forensics lab with skulls

Forensic Sciences

Our work ensures the safety and security of society, civil and criminal justice, and military activities. We focus on human and non-human DNA, evidence standards, digital forensics, disaster preparedness, textiles and forensic analytical chemistry.


Cluster Type

Chancellor’s Faculty Excellence Program cluster

Cluster Coordinator

Kelly Meiklejohn (Population Health and Pathobiology)

Cluster Colleges

College of Agriculture and Life Sciences, College of Engineering, College of Humanities and Social Sciences, College of Textiles, College of Sciences, College of Veterinary Medicine

NC State’s Forensic Sciences cluster aims to:

  • Recruit a cluster of leading interdisciplinary forensic scientists with experience in funded forensic science research, education and engagement;
  • Establish interdisciplinary forensic science academic and research programs; and
  • Build upon recent infrastructure growth in forensic anthropology, forensic DNA, digital forensics, entomology, and chemical, fiber and polymer/materials analysis.


The Forensic Science cluster will complement other forensic programs in the United States and will serve as a mid-Atlantic regional resource providing research, training and education in foensic science disciplines. The Chancellor’s Faculty Excellence Program has enabled the cluster to leverage its $4 million-plus in funding for research and professional training by bringing three forensic scientists to campus, who specialize in trace and analytical chemistry, forensic biology and digital forensics. These additions will allow us to provide core capabilities in research, academics, professional training and outreach to NC State students and the state.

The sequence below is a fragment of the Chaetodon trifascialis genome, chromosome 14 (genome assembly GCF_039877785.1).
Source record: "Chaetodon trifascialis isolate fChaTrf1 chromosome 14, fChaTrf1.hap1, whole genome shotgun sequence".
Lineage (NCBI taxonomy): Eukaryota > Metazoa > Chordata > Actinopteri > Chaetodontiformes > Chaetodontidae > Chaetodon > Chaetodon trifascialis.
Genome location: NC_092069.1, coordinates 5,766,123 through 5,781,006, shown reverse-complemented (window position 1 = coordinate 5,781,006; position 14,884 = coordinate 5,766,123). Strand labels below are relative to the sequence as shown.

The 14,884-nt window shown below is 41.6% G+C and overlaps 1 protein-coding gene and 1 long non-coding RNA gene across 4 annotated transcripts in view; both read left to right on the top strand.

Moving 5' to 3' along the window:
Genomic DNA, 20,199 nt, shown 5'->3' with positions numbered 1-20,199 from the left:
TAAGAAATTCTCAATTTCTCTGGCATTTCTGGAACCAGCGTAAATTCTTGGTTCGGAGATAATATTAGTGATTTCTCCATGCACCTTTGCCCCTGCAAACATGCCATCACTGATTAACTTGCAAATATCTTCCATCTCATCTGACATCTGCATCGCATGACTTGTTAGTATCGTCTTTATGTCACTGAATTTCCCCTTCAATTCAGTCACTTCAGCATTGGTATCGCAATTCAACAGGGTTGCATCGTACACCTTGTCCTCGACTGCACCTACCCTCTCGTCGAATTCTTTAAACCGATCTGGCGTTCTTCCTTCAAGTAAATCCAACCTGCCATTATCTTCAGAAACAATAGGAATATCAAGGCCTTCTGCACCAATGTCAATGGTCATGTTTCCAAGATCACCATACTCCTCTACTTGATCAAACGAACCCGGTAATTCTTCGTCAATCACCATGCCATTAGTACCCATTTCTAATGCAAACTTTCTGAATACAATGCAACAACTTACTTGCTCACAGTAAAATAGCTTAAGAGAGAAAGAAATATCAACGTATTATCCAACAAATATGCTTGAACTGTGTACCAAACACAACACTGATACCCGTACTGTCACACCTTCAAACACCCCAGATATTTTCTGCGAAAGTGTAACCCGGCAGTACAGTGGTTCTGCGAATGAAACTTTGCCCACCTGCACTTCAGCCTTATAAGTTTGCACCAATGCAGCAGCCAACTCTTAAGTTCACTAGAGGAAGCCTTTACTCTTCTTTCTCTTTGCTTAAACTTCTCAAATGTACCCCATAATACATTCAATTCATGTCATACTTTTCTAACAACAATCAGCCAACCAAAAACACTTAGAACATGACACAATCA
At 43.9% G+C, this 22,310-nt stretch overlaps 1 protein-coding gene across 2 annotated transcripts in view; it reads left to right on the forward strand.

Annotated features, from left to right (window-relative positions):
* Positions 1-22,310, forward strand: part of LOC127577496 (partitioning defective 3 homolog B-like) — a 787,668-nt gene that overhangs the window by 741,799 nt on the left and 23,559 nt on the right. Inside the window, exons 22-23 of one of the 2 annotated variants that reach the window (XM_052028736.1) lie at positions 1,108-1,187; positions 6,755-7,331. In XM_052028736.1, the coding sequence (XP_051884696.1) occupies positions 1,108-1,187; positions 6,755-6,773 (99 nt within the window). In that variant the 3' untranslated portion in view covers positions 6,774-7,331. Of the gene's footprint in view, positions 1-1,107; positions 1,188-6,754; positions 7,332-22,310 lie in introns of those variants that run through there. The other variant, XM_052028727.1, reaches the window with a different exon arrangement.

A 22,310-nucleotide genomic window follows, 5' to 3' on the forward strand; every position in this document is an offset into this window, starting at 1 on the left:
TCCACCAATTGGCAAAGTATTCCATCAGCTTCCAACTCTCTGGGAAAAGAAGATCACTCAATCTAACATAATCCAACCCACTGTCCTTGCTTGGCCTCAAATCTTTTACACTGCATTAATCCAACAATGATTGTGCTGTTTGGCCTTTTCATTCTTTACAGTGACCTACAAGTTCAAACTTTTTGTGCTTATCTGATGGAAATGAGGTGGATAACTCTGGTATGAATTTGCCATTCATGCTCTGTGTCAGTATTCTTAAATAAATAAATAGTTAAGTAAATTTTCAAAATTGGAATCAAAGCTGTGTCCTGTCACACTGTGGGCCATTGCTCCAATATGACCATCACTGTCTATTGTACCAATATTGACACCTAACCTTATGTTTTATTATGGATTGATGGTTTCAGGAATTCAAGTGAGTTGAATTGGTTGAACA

Forensic science is an interdisciplinary applied science that provides information and analysis to support the judicial system. There is a substantial long-term need to augment the rigor, precision, accuracy and rapidity of forensic science methods in the biological and physical sciences. To address this, the Organization of Scientific Area Committees for Forensic Sciences (OSAC) was established in 2014 by the National Institutes of Standards and Technology (NIST). OSAC has a total of 22 subcommittees spanning biology, chemistry, pattern interpretation, scene examination, medicine and digital media. Subcommittee members are leading forensic practitioners from private and public forensic laboratories, industry and academia who work collaboratively to develop discipline-specific forensic science standards. Once developed standards pass through the OSAC process, they are sent to standards developing organizations such as the Academy Standards Board, which further develop and publish the standards. Dr. Meiklejohn currently serves as a member of the OSAC Wildlife Forensic Biology Subcommittee. Additionally, faculty and NC State have been involved in forensic science research for decades. Since 2005, NC State has received over $5.6 million in grants from the National Institute of Justice.

Teaching and Research

Undergraduate Minor in Forensic Science

The Department of Biological Sciences in the College of Sciences offers an undergraduate minor in Forensic Science. The Forensic Science minor is available to undergraduates majoring in any field, but might be most appropriate for students majoring or planning to pursue advanced studies in the sciences or in science education. Learn more about the minor here.

Ph.D. Concentration in Forensic Sciences